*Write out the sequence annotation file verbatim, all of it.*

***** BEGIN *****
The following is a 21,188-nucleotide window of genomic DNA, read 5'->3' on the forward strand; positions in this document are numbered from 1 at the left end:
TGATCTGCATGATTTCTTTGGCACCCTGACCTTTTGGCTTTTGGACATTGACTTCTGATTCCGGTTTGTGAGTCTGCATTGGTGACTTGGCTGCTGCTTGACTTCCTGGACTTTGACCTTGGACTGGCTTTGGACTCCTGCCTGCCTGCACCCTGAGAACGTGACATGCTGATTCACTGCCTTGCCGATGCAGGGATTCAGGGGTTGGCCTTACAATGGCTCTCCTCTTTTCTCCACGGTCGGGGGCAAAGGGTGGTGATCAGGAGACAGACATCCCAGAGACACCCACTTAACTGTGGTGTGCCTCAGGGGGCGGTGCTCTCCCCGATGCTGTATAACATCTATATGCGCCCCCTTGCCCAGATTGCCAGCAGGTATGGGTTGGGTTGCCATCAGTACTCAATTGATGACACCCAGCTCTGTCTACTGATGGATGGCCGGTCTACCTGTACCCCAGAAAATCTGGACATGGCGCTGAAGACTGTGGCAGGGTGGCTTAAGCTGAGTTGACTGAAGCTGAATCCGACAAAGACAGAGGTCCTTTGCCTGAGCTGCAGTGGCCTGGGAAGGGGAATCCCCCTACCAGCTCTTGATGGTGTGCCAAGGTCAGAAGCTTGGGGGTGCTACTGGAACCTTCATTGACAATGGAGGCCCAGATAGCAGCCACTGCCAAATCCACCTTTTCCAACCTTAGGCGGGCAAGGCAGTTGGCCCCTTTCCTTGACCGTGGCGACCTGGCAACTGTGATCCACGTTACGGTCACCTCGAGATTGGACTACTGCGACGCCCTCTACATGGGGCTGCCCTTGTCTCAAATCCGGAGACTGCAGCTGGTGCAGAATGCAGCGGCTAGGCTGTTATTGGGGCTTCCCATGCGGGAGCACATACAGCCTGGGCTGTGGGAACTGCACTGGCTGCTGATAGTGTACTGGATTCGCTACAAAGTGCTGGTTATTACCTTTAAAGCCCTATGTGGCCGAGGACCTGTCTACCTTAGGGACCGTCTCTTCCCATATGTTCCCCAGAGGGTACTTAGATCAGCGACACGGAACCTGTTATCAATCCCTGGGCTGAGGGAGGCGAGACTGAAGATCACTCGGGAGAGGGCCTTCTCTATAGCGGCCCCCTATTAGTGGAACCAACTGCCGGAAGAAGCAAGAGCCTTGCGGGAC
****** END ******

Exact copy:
The following is a 21,188-nucleotide window of genomic DNA, read 5'->3' on the forward strand; positions in this document are numbered from 1 at the left end:
TGATCTGCATGATTTCTTTGGCACCCTGACCTTTTGGCTTTTGGACATTGACTTCTGATTCCGGTTTGTGAGTCTGCATTGGTGACTTGGCTGCTGCTTGACTTCCTGGACTTTGACCTTGGACTGGCTTTGGACTCCTGCCTGCCTGCACCCTGAGAACGTGACATGCTGATTCACTGCCTTGCCGATGCAGGGATTCAGGGGTTGGCCTTACAATGGCTCTCCTCTTTTCTCCACGGTCGGGGGCAAAGGGTGGTGATCAGGAGACAGACATCCCAGAGACACCCACTTAACTGTGGTGTGCCTCAGGGGGCGGTGCTCTCCCCGATGCTGTATAACATCTATATGCGCCCCCTTGCCCAGATTGCCAGCAGGTATGGGTTGGGTTGCCATCAGTACTCAATTGATGACACCCAGCTCTGTCTACTGATGGATGGCCGGTCTACCTGTACCCCAGAAAATCTGGACATGGCGCTGAAGACTGTGGCAGGGTGGCTTAAGCTGAGTTGACTGAAGCTGAATCCGACAAAGACAGAGGTCCTTTGCCTGAGCTGCAGTGGCCTGGGAAGGGGAATCCCCCTACCAGCTCTTGATGGTGTGCCAAGGTCAGAAGCTTGGGGGTGCTACTGGAACCTTCATTGACAATGGAGGCCCAGATAGCAGCCACTGCCAAATCCACCTTTTCCAACCTTAGGCGGGCAAGGCAGTTGGCCCCTTTCCTTGACCGTGGCGACCTGGCAACTGTGATCCACGTTACGGTCACCTCGAGATTGGACTACTGCGACGCCCTCTACATGGGGCTGCCCTTGTCTCAAATCCGGAGACTGCAGCTGGTGCAGAATGCAGCGGCTAGGCTGTTATTGGGGCTTCCCATGCGGGAGCACATACAGCCTGGGCTGTGGGAACTGCACTGGCTGCTGATAGTGTACTGGATTCGCTACAAAGTGCTGGTTATTACCTTTAAAGCCCTATGTGGCCGAGGACCTGTCTACCTTAGGGACCGTCTCTTCCCATATGTTCCCCAGAGGGTACTTAGATCAGCGACACGGAACCTGTTATCAATCCCTGGGCTGAGGGAGGCGAGACTGAAGATCACTCGGGAGAGGGCCTTCTCTATAGCGGCCCCCTATTAGTGGAACCAACTGCCGGAAGAAGCAAGAGCCTTGCGGGAC